One person who isn’t remotely surprised by all of this rage and discord is Pankaj Mishra, whose Age of Anger: A History of the Present (2017) lays bare that, however much we might be temptated to believe we are living in momentous and unprecedented geo-political times, there is a concrete logic behind the civil unrest and popular rage engulfing the world. Early on Mishra warns that the book is ‘not offered as an intellectual history’ but an exploration of a ‘particular climate of ideas, a structure of feeling, and cognitive disposition’. It quickly becomes clear that Mishra doesn’t do labels, finding them inherently limiting. To have any hope of grasping the reality of our contemporary situation we must, he says, do away with arbitrary categories of left and right; conservative and liberal.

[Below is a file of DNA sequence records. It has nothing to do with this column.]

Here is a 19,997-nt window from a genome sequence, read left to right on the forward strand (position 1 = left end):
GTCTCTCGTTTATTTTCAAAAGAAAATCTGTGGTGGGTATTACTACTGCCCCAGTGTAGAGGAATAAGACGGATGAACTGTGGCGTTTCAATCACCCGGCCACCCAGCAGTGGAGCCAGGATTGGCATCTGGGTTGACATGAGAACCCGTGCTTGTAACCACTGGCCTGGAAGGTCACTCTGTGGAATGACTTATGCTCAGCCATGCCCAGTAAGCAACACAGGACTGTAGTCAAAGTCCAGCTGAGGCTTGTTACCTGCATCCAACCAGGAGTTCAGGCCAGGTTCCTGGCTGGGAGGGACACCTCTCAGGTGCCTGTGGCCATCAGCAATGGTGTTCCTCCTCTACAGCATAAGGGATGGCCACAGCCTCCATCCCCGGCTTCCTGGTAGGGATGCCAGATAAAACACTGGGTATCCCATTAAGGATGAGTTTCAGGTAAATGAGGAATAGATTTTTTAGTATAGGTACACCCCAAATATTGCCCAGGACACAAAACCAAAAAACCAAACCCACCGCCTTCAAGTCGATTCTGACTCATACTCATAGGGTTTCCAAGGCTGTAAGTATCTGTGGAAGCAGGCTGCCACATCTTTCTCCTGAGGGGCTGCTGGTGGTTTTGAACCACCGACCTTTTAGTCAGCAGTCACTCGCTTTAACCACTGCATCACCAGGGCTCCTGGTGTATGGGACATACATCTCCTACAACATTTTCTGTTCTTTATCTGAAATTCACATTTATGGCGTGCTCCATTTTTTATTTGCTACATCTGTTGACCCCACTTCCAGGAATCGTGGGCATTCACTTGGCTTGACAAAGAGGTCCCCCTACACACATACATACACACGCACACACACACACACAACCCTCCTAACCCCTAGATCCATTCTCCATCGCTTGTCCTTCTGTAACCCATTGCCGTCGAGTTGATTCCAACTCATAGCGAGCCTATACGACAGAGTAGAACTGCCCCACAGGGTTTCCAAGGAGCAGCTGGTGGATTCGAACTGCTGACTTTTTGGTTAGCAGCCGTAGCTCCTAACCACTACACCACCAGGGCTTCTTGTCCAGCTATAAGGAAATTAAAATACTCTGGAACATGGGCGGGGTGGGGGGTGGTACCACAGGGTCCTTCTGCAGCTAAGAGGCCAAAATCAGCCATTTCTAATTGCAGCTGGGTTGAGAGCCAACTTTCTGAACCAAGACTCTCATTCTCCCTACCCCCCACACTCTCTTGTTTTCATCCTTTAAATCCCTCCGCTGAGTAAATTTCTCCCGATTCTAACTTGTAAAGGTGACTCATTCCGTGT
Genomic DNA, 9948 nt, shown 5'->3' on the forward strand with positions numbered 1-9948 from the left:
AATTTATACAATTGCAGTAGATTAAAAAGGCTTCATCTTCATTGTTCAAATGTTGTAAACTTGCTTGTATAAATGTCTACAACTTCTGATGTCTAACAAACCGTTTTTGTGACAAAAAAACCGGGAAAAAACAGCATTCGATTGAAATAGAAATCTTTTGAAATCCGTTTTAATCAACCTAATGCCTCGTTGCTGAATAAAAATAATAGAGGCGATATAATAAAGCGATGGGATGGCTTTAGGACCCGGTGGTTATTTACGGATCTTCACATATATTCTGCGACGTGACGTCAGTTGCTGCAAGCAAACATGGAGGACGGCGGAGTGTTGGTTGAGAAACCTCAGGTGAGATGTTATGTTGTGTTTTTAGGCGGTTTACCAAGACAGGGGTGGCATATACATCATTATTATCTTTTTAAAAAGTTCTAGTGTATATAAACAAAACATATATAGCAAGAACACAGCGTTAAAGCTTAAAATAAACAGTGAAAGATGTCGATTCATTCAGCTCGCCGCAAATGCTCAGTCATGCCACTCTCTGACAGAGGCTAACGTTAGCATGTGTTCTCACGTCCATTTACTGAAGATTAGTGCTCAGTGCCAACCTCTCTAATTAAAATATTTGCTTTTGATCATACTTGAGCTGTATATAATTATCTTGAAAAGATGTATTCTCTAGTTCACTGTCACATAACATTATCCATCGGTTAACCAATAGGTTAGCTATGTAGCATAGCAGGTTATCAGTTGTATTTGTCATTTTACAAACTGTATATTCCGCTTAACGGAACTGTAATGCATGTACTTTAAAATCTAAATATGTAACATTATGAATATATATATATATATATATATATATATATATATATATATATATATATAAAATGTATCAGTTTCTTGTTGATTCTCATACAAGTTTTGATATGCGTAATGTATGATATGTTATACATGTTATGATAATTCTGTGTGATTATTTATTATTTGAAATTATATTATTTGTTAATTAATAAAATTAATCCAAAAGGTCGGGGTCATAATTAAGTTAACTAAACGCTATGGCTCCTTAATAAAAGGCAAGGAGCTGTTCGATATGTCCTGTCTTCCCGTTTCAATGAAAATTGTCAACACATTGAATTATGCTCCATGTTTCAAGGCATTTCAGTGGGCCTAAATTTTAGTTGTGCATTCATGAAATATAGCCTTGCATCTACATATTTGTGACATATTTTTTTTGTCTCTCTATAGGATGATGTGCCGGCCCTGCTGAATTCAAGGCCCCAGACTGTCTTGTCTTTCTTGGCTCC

Mishra’s chief claim is that the wave of hatred and aggressive nationalism we are currently witnessing is neither contemporary nor ancient. Rather, it was first conceived during the birth pangs of capitalist modernity in the eighteenth century, as ordinary citizens and renowned intellectuals reacted to the restructuring of society by affluent elites. Our current plight, the author contends, can be best understood through the vitriolic disputes between two of the eighteenth century’s most famous sons: Jean Jacques Rousseau and Voltaire.